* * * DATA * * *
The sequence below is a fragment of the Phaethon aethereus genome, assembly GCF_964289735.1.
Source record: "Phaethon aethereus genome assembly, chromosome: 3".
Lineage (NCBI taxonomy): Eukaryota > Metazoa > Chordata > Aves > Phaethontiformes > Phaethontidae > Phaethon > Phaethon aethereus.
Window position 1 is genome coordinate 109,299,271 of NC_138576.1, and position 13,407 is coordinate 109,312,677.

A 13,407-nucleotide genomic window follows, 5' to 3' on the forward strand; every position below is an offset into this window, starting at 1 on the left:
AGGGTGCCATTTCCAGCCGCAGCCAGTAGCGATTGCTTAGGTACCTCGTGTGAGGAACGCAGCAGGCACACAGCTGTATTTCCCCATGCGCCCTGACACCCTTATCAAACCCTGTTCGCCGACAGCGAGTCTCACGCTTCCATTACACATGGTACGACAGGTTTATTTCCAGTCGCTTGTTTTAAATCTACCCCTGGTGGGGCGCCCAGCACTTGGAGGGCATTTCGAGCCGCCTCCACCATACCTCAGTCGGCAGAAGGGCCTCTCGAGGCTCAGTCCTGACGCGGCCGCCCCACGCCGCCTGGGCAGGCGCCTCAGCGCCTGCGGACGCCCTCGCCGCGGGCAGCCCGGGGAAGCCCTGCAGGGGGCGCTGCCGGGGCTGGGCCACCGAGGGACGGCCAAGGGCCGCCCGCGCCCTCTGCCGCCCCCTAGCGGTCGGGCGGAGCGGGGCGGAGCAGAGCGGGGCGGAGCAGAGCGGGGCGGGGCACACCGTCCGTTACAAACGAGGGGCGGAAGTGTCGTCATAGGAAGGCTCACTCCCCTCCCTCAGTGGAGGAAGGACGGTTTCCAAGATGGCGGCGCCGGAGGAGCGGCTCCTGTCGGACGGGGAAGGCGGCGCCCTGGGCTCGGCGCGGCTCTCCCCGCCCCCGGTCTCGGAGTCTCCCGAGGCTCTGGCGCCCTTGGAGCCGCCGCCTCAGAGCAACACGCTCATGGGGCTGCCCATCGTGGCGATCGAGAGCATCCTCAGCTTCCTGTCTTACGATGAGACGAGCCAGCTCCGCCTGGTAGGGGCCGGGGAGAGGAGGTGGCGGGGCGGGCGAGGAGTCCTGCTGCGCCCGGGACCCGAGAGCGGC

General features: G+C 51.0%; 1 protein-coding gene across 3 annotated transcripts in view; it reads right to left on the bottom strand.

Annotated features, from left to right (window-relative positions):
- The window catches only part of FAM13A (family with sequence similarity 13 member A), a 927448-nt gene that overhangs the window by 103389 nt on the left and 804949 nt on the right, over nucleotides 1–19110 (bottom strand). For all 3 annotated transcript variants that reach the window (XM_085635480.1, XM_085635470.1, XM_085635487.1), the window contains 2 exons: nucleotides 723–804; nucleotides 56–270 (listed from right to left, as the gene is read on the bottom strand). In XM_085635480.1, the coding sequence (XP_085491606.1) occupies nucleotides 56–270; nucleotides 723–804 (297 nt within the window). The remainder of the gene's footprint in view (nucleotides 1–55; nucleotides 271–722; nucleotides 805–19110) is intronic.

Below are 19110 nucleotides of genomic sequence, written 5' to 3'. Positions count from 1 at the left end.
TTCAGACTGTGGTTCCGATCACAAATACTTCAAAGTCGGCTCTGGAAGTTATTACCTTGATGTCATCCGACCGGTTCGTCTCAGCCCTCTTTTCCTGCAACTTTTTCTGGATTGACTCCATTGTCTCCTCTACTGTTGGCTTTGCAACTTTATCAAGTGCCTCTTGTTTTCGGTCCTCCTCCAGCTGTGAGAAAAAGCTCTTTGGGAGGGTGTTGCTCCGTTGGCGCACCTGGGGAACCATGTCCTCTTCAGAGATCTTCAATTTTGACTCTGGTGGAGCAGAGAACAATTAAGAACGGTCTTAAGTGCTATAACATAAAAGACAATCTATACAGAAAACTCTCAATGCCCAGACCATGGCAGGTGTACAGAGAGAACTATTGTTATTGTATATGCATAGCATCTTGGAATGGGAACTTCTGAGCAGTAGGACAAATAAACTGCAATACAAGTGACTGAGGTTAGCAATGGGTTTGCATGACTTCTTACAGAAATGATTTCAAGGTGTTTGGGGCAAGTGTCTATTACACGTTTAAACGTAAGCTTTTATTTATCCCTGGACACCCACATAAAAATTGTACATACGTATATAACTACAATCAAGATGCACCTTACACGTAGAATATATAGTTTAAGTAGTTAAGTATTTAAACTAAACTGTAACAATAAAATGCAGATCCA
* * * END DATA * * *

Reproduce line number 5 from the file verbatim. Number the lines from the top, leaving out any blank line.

A 13,407-nucleotide genomic window follows, 5' to 3' on the forward strand; every position below is an offset into this window, starting at 1 on the left: